In Preaching to a Post-Everything World, Zack Eswine gives a helpful list of guidelines for testimonies. The list is first-of-all intended for preachers in giving personal testimonies that speak to the shared needs, fears and hopes of the congregation.
- God is the hero Our testimony is a proclamation of God’s excellencies. We are telling forth what HE has done for us. (emphasis cph)
- We show a redemptive vulnerability Our testimony is meant to leave people saying, “What a God!” rather than pitying us. Our vulnerability is mean to exalt Him.
- Our testimonies vary. Testimonies can refer to God’s mercy for our sin (Acts 22:1-21; 26:1-32) or to God’s provision for our circumstances (2 Cor 7:5-7; 12:7-10; 2 Tim. 4:16-18). Let the kind of testimony that you give rise from the text.
- Speak with sensitivity. Not everyone listening is a Christian. Clarify words that may be foreign to someone unfamiliar with the Bible. Children are listening as well. Use age-appropriate description. Remember, understatement can allow for a wide range of age-appropriate understanding.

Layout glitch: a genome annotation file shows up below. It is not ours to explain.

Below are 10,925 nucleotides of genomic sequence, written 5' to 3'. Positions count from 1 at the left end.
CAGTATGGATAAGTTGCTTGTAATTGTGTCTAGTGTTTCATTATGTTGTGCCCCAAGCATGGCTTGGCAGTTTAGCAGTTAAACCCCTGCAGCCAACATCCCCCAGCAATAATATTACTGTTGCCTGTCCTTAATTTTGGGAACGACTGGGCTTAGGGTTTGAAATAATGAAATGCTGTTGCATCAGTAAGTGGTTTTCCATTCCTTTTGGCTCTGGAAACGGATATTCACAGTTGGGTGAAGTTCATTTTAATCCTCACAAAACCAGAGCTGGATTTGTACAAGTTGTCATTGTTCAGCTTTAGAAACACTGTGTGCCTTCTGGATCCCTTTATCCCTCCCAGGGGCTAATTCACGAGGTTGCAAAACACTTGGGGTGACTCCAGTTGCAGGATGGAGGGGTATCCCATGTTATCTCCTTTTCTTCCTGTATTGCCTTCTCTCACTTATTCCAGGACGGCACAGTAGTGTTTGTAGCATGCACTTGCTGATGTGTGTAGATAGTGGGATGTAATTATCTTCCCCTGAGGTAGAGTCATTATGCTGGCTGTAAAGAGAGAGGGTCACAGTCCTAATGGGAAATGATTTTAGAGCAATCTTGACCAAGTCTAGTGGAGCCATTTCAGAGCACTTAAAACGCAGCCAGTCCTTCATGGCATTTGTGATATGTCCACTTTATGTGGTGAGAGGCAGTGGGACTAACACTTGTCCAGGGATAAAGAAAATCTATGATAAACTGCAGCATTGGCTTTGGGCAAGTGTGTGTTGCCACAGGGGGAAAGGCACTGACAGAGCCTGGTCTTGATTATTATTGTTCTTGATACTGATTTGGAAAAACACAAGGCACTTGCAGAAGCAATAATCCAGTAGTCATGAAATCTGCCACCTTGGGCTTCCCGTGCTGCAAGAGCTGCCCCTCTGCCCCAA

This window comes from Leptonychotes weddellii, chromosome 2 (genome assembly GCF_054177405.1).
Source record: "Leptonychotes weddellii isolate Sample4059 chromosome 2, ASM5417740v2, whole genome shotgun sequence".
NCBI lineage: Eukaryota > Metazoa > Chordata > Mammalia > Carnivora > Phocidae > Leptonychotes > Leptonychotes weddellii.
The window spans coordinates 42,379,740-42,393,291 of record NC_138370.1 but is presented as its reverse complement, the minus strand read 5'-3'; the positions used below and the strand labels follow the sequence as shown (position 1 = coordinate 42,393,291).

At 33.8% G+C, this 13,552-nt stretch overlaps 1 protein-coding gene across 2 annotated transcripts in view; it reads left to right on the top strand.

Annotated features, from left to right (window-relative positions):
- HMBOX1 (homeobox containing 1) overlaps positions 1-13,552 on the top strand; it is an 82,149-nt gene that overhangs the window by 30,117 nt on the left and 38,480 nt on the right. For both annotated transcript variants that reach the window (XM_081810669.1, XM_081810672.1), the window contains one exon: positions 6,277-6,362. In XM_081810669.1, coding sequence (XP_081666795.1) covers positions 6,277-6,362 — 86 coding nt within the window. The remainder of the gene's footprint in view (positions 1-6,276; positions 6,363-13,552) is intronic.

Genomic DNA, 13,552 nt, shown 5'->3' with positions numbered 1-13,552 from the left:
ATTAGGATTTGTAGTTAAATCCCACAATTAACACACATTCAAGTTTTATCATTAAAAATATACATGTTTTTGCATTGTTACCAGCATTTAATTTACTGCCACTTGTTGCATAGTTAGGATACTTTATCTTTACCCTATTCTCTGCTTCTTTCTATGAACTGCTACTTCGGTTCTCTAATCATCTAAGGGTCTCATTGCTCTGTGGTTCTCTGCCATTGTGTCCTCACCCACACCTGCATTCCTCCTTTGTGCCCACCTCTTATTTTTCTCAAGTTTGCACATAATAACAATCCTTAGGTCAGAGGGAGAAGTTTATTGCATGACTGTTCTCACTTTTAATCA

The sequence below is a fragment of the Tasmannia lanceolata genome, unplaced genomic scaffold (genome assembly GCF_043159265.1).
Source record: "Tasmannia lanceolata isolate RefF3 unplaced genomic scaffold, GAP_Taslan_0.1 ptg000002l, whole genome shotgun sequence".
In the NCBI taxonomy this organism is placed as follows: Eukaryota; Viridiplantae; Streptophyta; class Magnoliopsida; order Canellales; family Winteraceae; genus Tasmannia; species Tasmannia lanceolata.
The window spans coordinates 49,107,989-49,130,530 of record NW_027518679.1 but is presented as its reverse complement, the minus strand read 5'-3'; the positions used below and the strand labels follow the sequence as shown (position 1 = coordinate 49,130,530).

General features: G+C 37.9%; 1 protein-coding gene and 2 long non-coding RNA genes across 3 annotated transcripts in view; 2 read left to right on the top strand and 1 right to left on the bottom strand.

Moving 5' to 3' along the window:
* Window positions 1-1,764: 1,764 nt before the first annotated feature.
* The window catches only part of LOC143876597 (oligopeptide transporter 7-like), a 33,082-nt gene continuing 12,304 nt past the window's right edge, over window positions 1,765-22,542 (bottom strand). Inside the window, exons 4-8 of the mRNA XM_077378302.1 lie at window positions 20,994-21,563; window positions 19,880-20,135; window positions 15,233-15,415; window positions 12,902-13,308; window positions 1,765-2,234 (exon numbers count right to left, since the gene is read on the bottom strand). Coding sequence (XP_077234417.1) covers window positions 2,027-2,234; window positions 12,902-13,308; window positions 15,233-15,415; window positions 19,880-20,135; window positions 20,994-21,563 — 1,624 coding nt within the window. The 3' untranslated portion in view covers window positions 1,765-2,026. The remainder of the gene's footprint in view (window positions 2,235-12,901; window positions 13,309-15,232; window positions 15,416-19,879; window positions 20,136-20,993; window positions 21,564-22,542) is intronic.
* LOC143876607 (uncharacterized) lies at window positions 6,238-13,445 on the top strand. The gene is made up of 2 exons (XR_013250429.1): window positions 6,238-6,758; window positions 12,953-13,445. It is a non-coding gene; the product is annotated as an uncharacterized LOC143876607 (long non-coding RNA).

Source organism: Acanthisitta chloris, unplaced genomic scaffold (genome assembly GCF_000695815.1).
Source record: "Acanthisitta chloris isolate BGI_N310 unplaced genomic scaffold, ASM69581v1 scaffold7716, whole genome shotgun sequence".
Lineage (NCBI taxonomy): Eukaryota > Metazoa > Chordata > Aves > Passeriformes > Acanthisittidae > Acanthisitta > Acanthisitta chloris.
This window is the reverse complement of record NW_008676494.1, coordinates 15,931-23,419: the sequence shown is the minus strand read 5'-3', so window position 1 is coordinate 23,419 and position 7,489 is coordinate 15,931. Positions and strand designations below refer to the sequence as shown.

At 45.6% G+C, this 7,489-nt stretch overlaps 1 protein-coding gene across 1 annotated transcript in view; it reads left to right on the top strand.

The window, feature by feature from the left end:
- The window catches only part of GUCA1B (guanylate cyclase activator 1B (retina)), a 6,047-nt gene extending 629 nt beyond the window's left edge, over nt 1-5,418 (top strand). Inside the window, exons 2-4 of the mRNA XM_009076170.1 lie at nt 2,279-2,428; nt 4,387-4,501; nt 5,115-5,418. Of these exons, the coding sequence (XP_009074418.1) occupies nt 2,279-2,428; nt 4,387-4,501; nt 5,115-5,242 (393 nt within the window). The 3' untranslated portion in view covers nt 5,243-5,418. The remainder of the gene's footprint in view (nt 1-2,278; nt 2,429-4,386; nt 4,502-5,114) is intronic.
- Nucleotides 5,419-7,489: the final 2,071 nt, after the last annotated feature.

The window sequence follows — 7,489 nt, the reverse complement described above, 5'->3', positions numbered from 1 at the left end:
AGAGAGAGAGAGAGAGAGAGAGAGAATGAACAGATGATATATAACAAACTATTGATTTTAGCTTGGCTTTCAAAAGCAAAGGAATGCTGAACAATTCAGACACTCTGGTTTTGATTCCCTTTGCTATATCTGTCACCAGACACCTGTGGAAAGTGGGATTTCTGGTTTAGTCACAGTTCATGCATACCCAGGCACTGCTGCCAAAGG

- Anchor your story with the biblical passage. Only testify to something that exposes what the biblical text is saying. As a living illustration of the text, show the clay jar and exalt the treasure of God’s character and work.
- Turn the mirror. When testifying about our weakness and God’s provision, remember to turn the mirror. As you testify, in essence, you are letting people see your weakness. Then let them see themselves so as to turn to the same grace that you need and that is demonstrated in the exposition of the text. After sharing our weaknesses and God’s provision, we want to add words to the effect, “Now, how about you?”